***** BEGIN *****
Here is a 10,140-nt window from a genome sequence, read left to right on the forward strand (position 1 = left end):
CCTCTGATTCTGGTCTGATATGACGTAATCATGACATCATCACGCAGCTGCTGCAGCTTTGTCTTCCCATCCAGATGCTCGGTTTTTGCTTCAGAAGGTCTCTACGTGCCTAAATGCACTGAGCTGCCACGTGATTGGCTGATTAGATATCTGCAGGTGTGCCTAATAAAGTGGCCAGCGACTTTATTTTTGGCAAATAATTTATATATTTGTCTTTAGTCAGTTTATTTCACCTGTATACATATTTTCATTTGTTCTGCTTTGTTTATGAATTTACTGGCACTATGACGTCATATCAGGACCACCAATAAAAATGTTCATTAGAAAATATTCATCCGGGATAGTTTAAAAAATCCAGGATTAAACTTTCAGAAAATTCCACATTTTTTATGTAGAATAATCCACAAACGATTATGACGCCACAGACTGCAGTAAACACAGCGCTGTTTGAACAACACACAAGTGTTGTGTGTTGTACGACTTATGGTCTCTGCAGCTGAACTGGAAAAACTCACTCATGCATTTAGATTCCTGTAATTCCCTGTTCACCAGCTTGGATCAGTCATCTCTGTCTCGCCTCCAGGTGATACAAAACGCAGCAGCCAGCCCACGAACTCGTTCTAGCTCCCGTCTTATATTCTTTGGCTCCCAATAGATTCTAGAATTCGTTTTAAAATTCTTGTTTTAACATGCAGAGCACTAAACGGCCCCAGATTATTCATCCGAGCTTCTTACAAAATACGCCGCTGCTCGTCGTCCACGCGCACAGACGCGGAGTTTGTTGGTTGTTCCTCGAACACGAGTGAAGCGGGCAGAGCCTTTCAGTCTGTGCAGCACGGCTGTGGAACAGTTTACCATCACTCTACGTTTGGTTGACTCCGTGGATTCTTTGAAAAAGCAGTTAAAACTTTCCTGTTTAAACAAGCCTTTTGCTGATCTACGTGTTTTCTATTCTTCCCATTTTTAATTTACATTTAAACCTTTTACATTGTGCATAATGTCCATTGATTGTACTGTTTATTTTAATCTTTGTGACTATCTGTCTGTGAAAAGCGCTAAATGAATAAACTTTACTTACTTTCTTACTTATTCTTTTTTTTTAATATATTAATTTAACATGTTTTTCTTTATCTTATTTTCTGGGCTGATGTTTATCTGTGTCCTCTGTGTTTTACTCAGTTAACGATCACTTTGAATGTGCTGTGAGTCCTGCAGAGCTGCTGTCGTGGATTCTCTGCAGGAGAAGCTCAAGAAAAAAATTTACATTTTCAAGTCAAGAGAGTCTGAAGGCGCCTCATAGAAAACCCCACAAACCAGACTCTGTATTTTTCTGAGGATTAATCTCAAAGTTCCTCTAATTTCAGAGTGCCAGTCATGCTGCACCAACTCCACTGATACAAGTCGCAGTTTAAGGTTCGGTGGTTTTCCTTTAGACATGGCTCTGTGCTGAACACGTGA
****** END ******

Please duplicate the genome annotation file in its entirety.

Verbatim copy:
Here is a 10,140-nt window from a genome sequence, read left to right on the forward strand (position 1 = left end):
CCTCTGATTCTGGTCTGATATGACGTAATCATGACATCATCACGCAGCTGCTGCAGCTTTGTCTTCCCATCCAGATGCTCGGTTTTTGCTTCAGAAGGTCTCTACGTGCCTAAATGCACTGAGCTGCCACGTGATTGGCTGATTAGATATCTGCAGGTGTGCCTAATAAAGTGGCCAGCGACTTTATTTTTGGCAAATAATTTATATATTTGTCTTTAGTCAGTTTATTTCACCTGTATACATATTTTCATTTGTTCTGCTTTGTTTATGAATTTACTGGCACTATGACGTCATATCAGGACCACCAATAAAAATGTTCATTAGAAAATATTCATCCGGGATAGTTTAAAAAATCCAGGATTAAACTTTCAGAAAATTCCACATTTTTTATGTAGAATAATCCACAAACGATTATGACGCCACAGACTGCAGTAAACACAGCGCTGTTTGAACAACACACAAGTGTTGTGTGTTGTACGACTTATGGTCTCTGCAGCTGAACTGGAAAAACTCACTCATGCATTTAGATTCCTGTAATTCCCTGTTCACCAGCTTGGATCAGTCATCTCTGTCTCGCCTCCAGGTGATACAAAACGCAGCAGCCAGCCCACGAACTCGTTCTAGCTCCCGTCTTATATTCTTTGGCTCCCAATAGATTCTAGAATTCGTTTTAAAATTCTTGTTTTAACATGCAGAGCACTAAACGGCCCCAGATTATTCATCCGAGCTTCTTACAAAATACGCCGCTGCTCGTCGTCCACGCGCACAGACGCGGAGTTTGTTGGTTGTTCCTCGAACACGAGTGAAGCGGGCAGAGCCTTTCAGTCTGTGCAGCACGGCTGTGGAACAGTTTACCATCACTCTACGTTTGGTTGACTCCGTGGATTCTTTGAAAAAGCAGTTAAAACTTTCCTGTTTAAACAAGCCTTTTGCTGATCTACGTGTTTTCTATTCTTCCCATTTTTAATTTACATTTAAACCTTTTACATTGTGCATAATGTCCATTGATTGTACTGTTTATTTTAATCTTTGTGACTATCTGTCTGTGAAAAGCGCTAAATGAATAAACTTTACTTACTTTCTTACTTATTCTTTTTTTTTAATATATTAATTTAACATGTTTTTCTTTATCTTATTTTCTGGGCTGATGTTTATCTGTGTCCTCTGTGTTTTACTCAGTTAACGATCACTTTGAATGTGCTGTGAGTCCTGCAGAGCTGCTGTCGTGGATTCTCTGCAGGAGAAGCTCAAGAAAAAAATTTACATTTTCAAGTCAAGAGAGTCTGAAGGCGCCTCATAGAAAACCCCACAAACCAGACTCTGTATTTTTCTGAGGATTAATCTCAAAGTTCCTCTAATTTCAGAGTGCCAGTCATGCTGCACCAACTCCACTGATACAAGTCGCAGTTTAAGGTTCGGTGGTTTTCCTTTAGACATGGCTCTGTGCTGAACACGTGA